One major failing the episode has is that it goes overboard with the referencing. I’m all for fun 80s references but this was just relentless to the point of being ridiculous. The references include but aren’t limited to Max Headroom, Short Circuit, various popular 80s music and over the top 80s costuming. Picking a few and sticking to them would have been preferable as it would have seemed more deliberate rather than throwing absolutely everything into the episode in the hopes that it would round out as something entertaining. What actually happens is that the stakes are significantly reduced because it presents the appearance of a disposable romp rather than putting the characters in legitimate danger. If they aren’t taking it in any way seriously then we as viewers have no reason to take it seriously either. There’s nothing wrong with having some fun with the era and setting but scaling back the referencing would have helped create more believable jeopardy. I also couldn’t help but wonder why the Lighthouse was an abandoned base when S.H.I.E.L.D. would have been a very large organisation by this point in the timeline.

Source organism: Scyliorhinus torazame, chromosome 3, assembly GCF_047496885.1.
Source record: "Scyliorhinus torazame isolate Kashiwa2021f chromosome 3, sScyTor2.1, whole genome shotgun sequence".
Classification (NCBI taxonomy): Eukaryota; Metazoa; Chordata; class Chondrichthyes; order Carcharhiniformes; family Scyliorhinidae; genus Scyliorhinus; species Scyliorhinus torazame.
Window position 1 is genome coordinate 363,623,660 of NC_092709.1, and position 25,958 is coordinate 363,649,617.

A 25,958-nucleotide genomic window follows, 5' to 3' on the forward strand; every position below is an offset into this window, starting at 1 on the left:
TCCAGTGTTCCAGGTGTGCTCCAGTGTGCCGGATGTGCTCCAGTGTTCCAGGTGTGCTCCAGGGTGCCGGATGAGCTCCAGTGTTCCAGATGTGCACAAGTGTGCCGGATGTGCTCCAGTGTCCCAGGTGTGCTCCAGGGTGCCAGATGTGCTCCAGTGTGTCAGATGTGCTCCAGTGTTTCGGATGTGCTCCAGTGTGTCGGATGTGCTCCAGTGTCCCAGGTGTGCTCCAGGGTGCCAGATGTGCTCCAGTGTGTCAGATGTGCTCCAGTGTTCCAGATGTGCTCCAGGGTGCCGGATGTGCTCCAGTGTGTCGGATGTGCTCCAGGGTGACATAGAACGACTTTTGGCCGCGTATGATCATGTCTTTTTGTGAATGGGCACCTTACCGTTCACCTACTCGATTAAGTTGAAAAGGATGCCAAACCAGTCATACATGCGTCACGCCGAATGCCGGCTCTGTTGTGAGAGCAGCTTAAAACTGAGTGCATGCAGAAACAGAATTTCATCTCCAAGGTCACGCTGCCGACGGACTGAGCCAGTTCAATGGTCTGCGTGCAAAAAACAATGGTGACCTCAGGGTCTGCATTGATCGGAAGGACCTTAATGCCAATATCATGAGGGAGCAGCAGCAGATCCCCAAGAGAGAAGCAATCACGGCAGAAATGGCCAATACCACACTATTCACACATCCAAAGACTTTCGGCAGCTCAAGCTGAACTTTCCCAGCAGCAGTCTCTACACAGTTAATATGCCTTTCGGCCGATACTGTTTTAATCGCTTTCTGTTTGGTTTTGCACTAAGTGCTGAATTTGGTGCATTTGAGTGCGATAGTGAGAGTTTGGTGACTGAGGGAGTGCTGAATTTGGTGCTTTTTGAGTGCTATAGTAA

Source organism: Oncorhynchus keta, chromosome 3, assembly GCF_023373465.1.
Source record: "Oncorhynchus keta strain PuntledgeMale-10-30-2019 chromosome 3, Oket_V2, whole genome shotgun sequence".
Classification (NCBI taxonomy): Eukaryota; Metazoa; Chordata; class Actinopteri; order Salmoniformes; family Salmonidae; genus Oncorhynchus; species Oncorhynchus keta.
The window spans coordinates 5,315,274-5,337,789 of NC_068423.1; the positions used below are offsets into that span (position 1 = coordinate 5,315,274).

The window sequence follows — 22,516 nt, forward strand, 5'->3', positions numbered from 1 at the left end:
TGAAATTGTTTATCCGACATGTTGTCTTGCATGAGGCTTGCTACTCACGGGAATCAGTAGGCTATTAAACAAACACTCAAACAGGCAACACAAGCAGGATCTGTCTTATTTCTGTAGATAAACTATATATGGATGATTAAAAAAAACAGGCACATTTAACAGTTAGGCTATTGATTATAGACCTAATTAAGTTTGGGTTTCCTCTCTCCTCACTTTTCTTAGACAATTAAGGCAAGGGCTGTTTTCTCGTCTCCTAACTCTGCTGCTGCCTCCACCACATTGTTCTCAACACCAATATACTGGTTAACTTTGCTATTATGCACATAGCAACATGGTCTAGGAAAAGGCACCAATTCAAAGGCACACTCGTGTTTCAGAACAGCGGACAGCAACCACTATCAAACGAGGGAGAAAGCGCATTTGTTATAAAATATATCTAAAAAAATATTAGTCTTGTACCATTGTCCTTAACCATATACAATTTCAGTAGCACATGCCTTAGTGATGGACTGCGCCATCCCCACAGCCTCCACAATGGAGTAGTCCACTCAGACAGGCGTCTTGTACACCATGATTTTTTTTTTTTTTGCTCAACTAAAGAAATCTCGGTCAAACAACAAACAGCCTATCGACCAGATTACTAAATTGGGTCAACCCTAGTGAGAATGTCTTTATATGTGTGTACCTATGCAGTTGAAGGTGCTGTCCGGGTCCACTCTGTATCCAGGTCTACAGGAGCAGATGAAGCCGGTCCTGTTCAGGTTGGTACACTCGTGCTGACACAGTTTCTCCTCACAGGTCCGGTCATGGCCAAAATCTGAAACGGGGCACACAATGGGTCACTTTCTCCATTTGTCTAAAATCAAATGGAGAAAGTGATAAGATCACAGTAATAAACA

Another issue is The Chronicoms. As usual they fail to register as a significant threat though in this case it isn’t helped by the tongue in cheek approach the episode takes to the handling of their plan. I did really like the idea of Sibyl enlisting a computer repairman to help build her a new body. Not enough is done to explain why he wouldn’t be more alarmed by what he encountered but it’s a fun retro idea that makes good use of the technology available. The slow print of Sibyl’s face was a particular highlight and the design of the robots that were eventually built were great. The Cylon eye and the Johnny-Five inspired bodywork was inspired. Even if they never seemed like a threat it was entertaining to watch them use their limited movement capabilities to try and take down the Humans they were fighting. Having their defeat lead to Nathaniel Malick gaining possession of the Timestream Crystal was an engaging ending so hopefully Nathaniel Malick will rise to the position of legitimate threat. We’re now at the halfway point of the season so things should start ramping up right about now. Another no show by Fitz this week as well which is deeply concerning.